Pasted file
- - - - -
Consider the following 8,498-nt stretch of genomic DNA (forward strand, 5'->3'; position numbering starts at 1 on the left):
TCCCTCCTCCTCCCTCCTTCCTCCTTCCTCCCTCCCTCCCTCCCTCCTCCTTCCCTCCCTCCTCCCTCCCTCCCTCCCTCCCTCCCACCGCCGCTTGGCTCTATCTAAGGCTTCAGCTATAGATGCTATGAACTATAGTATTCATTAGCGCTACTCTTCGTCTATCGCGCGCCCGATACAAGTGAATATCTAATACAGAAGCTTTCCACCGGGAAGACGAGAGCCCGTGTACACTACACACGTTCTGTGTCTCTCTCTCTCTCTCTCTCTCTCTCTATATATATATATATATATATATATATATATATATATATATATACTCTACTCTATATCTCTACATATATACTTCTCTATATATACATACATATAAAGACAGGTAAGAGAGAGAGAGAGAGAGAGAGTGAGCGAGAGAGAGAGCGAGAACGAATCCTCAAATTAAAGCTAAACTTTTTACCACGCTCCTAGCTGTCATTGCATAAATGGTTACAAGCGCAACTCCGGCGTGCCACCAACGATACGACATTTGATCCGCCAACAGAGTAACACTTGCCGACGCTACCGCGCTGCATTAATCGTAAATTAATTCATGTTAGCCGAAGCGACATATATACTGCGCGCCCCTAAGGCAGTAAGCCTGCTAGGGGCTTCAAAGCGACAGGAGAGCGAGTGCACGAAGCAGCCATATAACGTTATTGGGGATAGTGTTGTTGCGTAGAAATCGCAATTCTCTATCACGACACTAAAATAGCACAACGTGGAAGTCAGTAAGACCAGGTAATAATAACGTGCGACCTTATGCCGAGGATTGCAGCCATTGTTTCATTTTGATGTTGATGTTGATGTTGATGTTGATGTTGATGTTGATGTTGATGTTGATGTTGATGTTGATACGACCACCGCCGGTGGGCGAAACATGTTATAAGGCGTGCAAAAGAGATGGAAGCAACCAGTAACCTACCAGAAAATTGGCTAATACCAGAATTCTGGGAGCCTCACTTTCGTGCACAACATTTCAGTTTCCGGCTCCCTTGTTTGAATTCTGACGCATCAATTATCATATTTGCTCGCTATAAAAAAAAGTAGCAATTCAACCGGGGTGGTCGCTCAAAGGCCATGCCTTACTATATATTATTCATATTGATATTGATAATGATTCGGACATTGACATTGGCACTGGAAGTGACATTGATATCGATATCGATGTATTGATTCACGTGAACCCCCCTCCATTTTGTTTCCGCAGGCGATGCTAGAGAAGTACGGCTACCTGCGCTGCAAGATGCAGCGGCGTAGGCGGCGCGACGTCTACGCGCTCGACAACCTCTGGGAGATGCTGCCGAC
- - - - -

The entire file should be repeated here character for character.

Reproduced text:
Consider the following 8,498-nt stretch of genomic DNA (forward strand, 5'->3'; position numbering starts at 1 on the left):
TCCCTCCTCCTCCCTCCTTCCTCCTTCCTCCCTCCCTCCCTCCCTCCTCCTTCCCTCCCTCCTCCCTCCCTCCCTCCCTCCCTCCCACCGCCGCTTGGCTCTATCTAAGGCTTCAGCTATAGATGCTATGAACTATAGTATTCATTAGCGCTACTCTTCGTCTATCGCGCGCCCGATACAAGTGAATATCTAATACAGAAGCTTTCCACCGGGAAGACGAGAGCCCGTGTACACTACACACGTTCTGTGTCTCTCTCTCTCTCTCTCTCTCTCTCTATATATATATATATATATATATATATATATATATATATATATACTCTACTCTATATCTCTACATATATACTTCTCTATATATACATACATATAAAGACAGGTAAGAGAGAGAGAGAGAGAGAGAGTGAGCGAGAGAGAGAGCGAGAACGAATCCTCAAATTAAAGCTAAACTTTTTACCACGCTCCTAGCTGTCATTGCATAAATGGTTACAAGCGCAACTCCGGCGTGCCACCAACGATACGACATTTGATCCGCCAACAGAGTAACACTTGCCGACGCTACCGCGCTGCATTAATCGTAAATTAATTCATGTTAGCCGAAGCGACATATATACTGCGCGCCCCTAAGGCAGTAAGCCTGCTAGGGGCTTCAAAGCGACAGGAGAGCGAGTGCACGAAGCAGCCATATAACGTTATTGGGGATAGTGTTGTTGCGTAGAAATCGCAATTCTCTATCACGACACTAAAATAGCACAACGTGGAAGTCAGTAAGACCAGGTAATAATAACGTGCGACCTTATGCCGAGGATTGCAGCCATTGTTTCATTTTGATGTTGATGTTGATGTTGATGTTGATGTTGATGTTGATGTTGATGTTGATGTTGATGTTGATACGACCACCGCCGGTGGGCGAAACATGTTATAAGGCGTGCAAAAGAGATGGAAGCAACCAGTAACCTACCAGAAAATTGGCTAATACCAGAATTCTGGGAGCCTCACTTTCGTGCACAACATTTCAGTTTCCGGCTCCCTTGTTTGAATTCTGACGCATCAATTATCATATTTGCTCGCTATAAAAAAAAGTAGCAATTCAACCGGGGTGGTCGCTCAAAGGCCATGCCTTACTATATATTATTCATATTGATATTGATAATGATTCGGACATTGACATTGGCACTGGAAGTGACATTGATATCGATATCGATGTATTGATTCACGTGAACCCCCCTCCATTTTGTTTCCGCAGGCGATGCTAGAGAAGTACGGCTACCTGCGCTGCAAGATGCAGCGGCGTAGGCGGCGCGACGTCTACGCGCTCGACAACCTCTGGGAGATGCTGCCGAC